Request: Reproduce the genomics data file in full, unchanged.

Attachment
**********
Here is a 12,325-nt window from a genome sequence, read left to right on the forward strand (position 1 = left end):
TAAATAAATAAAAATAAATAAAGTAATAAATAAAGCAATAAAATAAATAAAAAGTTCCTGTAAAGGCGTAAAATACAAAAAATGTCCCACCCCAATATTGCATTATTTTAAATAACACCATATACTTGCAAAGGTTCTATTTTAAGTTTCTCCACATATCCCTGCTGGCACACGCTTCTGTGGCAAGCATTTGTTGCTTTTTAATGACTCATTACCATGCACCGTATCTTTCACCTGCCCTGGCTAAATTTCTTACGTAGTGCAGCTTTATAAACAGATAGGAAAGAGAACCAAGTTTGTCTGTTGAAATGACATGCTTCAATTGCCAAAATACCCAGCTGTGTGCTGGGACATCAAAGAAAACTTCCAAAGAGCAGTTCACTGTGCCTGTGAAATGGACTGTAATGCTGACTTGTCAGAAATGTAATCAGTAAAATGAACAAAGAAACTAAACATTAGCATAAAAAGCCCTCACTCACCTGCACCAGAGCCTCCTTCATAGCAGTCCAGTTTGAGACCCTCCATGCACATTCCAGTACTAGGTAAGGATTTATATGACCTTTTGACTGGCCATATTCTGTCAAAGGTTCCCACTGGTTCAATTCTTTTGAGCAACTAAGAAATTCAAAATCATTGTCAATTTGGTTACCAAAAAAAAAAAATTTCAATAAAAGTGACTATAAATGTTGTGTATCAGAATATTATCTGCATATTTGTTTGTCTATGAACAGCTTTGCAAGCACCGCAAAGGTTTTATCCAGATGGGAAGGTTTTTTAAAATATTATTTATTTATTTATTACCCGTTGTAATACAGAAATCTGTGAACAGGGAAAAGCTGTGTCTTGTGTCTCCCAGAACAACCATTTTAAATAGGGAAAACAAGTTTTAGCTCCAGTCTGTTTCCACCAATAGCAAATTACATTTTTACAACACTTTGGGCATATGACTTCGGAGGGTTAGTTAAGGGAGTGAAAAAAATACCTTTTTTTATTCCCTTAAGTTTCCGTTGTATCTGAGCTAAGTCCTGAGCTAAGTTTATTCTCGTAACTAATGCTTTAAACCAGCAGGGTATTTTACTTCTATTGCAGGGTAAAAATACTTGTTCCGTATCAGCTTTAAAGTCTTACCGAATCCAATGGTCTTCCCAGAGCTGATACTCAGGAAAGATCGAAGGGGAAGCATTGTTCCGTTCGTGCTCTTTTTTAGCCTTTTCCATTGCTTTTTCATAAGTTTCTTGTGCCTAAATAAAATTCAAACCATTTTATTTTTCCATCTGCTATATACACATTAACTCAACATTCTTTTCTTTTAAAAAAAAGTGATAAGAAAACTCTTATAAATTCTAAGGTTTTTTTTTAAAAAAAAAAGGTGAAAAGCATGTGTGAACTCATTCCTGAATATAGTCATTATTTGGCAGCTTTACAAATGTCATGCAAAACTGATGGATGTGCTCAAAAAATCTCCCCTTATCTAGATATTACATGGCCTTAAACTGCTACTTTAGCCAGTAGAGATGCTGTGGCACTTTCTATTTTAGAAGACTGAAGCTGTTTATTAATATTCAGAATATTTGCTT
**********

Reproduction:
Here is a 12,325-nt window from a genome sequence, read left to right on the forward strand (position 1 = left end):
TAAATAAATAAAAATAAATAAAGTAATAAATAAAGCAATAAAATAAATAAAAAGTTCCTGTAAAGGCGTAAAATACAAAAAATGTCCCACCCCAATATTGCATTATTTTAAATAACACCATATACTTGCAAAGGTTCTATTTTAAGTTTCTCCACATATCCCTGCTGGCACACGCTTCTGTGGCAAGCATTTGTTGCTTTTTAATGACTCATTACCATGCACCGTATCTTTCACCTGCCCTGGCTAAATTTCTTACGTAGTGCAGCTTTATAAACAGATAGGAAAGAGAACCAAGTTTGTCTGTTGAAATGACATGCTTCAATTGCCAAAATACCCAGCTGTGTGCTGGGACATCAAAGAAAACTTCCAAAGAGCAGTTCACTGTGCCTGTGAAATGGACTGTAATGCTGACTTGTCAGAAATGTAATCAGTAAAATGAACAAAGAAACTAAACATTAGCATAAAAAGCCCTCACTCACCTGCACCAGAGCCTCCTTCATAGCAGTCCAGTTTGAGACCCTCCATGCACATTCCAGTACTAGGTAAGGATTTATATGACCTTTTGACTGGCCATATTCTGTCAAAGGTTCCCACTGGTTCAATTCTTTTGAGCAACTAAGAAATTCAAAATCATTGTCAATTTGGTTACCAAAAAAAAAAAATTTCAATAAAAGTGACTATAAATGTTGTGTATCAGAATATTATCTGCATATTTGTTTGTCTATGAACAGCTTTGCAAGCACCGCAAAGGTTTTATCCAGATGGGAAGGTTTTTTAAAATATTATTTATTTATTTATTACCCGTTGTAATACAGAAATCTGTGAACAGGGAAAAGCTGTGTCTTGTGTCTCCCAGAACAACCATTTTAAATAGGGAAAACAAGTTTTAGCTCCAGTCTGTTTCCACCAATAGCAAATTACATTTTTACAACACTTTGGGCATATGACTTCGGAGGGTTAGTTAAGGGAGTGAAAAAAATACCTTTTTTTATTCCCTTAAGTTTCCGTTGTATCTGAGCTAAGTCCTGAGCTAAGTTTATTCTCGTAACTAATGCTTTAAACCAGCAGGGTATTTTACTTCTATTGCAGGGTAAAAATACTTGTTCCGTATCAGCTTTAAAGTCTTACCGAATCCAATGGTCTTCCCAGAGCTGATACTCAGGAAAGATCGAAGGGGAAGCATTGTTCCGTTCGTGCTCTTTTTTAGCCTTTTCCATTGCTTTTTCATAAGTTTCTTGTGCCTAAATAAAATTCAAACCATTTTATTTTTCCATCTGCTATATACACATTAACTCAACATTCTTTTCTTTTAAAAAAAAGTGATAAGAAAACTCTTATAAATTCTAAGGTTTTTTTTTAAAAAAAAAAGGTGAAAAGCATGTGTGAACTCATTCCTGAATATAGTCATTATTTGGCAGCTTTACAAATGTCATGCAAAACTGATGGATGTGCTCAAAAAATCTCCCCTTATCTAGATATTACATGGCCTTAAACTGCTACTTTAGCCAGTAGAGATGCTGTGGCACTTTCTATTTTAGAAGACTGAAGCTGTTTATTAATATTCAGAATATTTGCTT